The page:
The demand for a more reliable computer is continuously increasing in the consumer market. As such, disc drive manufacturers are constantly trying to improve the data integrity on a disc drive. One such approach is to increase the ECC field size. However, increasing ECC field size alone results in an increase in storage overhead beyond an acceptable level. Another approach to increasing data integrity involves increasing the size of the data region proportional to the increase in the ECC field size. This approach maintains approximately the same percentage of storage overhead for the disc drive, while at the same time, providing for desired improvements in data integrity.

Increasing the size of the data region on disc sectors in a disc drive mandates an increased size of packets sent from a sending interface, e.g., host computer, to the disc drive. Coordinating modifications to host systems and disc drives in order to accommodate a change in both data region size and packet size creates logistical problems. Host system developers and disc drive manufacturers both need to coordinate their development activities so that both are ready to implement their respective changes at the same time. To that end, accommodating such a change is also a significant financial expense for both industries.

SUMMARY OF THE INVENTION

In accordance with the present invention, the above and other problems are solved by a multi-level caching scheme for use in managing the storage of data in a data storage device. In an embodiment, the data is received by the data storage device as part of a write command issued by a sending interface (e.g. host computer). The write command specifies one or more primary storage location(s) within the data storage device to which the data are to be stored. Upon receipt of the write command, and thus the data, a process is initiated in the device by which storage of the data to the specified storage location(s) is managed.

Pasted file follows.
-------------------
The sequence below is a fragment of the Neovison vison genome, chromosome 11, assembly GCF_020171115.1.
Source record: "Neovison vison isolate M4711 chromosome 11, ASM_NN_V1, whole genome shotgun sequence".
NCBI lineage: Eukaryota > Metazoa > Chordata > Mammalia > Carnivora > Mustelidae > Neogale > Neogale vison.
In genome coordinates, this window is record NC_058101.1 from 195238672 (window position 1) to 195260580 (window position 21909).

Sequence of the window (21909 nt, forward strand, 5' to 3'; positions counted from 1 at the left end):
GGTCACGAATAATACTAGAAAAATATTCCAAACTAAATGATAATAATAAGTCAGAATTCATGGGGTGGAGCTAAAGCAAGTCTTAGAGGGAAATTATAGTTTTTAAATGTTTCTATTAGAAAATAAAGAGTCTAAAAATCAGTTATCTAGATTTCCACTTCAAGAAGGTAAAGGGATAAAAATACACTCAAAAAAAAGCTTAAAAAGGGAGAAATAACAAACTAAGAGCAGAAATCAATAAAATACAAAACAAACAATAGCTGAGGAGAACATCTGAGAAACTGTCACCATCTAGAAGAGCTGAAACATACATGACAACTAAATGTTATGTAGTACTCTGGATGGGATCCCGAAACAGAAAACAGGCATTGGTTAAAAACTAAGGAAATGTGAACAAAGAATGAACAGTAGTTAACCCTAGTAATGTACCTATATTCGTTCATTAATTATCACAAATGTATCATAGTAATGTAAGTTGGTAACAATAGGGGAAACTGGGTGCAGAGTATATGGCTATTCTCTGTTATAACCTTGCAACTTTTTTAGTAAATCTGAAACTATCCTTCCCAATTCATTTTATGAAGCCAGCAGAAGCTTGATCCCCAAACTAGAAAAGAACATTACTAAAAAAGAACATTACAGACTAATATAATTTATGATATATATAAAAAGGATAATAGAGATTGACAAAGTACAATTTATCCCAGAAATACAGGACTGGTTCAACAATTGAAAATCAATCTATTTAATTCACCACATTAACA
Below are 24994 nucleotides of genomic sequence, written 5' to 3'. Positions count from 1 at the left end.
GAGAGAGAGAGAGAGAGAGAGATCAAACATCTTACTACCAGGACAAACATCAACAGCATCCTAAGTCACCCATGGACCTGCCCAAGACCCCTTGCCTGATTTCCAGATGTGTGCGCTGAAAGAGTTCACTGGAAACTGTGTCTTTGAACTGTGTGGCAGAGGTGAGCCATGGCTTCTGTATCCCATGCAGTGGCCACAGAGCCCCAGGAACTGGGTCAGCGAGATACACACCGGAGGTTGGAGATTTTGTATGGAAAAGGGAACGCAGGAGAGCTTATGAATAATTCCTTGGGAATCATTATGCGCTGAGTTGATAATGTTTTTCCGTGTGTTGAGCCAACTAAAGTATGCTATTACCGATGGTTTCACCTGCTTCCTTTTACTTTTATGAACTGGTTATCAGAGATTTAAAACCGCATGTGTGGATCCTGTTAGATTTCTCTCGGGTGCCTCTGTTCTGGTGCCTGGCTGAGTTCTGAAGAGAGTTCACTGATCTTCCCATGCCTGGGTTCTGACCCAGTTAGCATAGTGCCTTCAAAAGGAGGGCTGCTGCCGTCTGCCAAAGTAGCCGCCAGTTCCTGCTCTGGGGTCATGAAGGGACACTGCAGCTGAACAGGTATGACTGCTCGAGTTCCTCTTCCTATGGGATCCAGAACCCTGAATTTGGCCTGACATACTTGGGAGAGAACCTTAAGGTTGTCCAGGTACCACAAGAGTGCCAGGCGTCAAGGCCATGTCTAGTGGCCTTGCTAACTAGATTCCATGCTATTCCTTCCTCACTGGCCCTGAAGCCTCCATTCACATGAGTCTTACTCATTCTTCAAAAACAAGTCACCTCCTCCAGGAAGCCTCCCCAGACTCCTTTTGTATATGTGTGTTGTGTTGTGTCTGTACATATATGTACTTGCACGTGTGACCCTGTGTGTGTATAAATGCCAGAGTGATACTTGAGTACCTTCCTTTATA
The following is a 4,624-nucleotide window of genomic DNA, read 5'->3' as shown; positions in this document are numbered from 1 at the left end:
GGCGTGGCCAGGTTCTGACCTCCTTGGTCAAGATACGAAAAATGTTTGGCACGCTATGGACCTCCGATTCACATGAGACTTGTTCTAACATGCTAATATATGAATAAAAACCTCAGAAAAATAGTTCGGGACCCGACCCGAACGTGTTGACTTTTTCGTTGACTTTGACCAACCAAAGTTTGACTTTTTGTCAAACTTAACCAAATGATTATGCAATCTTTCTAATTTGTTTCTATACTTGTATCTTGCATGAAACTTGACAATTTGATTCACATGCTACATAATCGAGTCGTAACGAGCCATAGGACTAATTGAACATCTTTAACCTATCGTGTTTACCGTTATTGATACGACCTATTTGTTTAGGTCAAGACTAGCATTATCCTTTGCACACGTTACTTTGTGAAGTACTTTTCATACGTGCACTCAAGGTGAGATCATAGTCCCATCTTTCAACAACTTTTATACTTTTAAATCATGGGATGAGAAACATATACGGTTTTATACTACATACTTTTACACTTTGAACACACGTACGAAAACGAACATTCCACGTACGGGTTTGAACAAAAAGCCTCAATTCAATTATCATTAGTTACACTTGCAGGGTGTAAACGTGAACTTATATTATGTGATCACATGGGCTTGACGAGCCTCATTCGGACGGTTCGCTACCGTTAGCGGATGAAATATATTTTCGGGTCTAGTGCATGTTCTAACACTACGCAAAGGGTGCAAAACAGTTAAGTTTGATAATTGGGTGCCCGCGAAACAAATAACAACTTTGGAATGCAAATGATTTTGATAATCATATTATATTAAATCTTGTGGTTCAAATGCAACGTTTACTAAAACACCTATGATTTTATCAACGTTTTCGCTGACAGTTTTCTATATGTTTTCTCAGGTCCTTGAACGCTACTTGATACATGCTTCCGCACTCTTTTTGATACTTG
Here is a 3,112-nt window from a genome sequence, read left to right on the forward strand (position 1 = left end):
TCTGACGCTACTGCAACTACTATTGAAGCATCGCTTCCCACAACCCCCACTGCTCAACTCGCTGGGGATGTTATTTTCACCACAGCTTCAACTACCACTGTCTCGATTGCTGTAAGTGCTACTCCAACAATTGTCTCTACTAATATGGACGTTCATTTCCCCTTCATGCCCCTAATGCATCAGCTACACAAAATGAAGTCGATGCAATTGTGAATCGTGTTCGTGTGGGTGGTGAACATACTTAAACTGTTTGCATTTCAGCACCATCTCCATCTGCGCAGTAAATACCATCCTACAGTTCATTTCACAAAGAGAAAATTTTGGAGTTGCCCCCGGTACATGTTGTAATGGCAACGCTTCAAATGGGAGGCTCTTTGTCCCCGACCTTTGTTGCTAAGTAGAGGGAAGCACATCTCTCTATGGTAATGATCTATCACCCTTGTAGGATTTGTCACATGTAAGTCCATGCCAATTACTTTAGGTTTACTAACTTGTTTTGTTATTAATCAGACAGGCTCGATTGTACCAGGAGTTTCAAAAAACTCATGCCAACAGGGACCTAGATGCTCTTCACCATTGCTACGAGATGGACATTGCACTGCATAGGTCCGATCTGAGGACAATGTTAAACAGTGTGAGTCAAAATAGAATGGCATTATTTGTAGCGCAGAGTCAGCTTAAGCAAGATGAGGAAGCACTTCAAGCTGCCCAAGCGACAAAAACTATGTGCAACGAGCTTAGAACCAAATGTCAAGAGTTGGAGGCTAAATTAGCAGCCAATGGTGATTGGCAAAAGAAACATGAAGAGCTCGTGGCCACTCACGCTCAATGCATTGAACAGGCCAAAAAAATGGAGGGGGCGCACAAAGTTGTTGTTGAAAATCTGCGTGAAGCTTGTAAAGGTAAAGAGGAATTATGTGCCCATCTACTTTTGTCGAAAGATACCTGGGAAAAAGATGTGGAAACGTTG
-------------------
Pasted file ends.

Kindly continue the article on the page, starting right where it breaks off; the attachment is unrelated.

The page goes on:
In an embodiment, the data storage device utilizes a first level (L1) and a second level (L2) of cache memory to temporarily store the received data prior to commission to the specified storage location(s). In this embodiment, the data storage device first sends the data to the L1 cache memory, and subsequently thereafter, the data storage device transfers the data from the L1 cache memory to the L2 cache memory. Eventually, the data storage device transfers the data from the L2 cache memory to the specified storage location(s).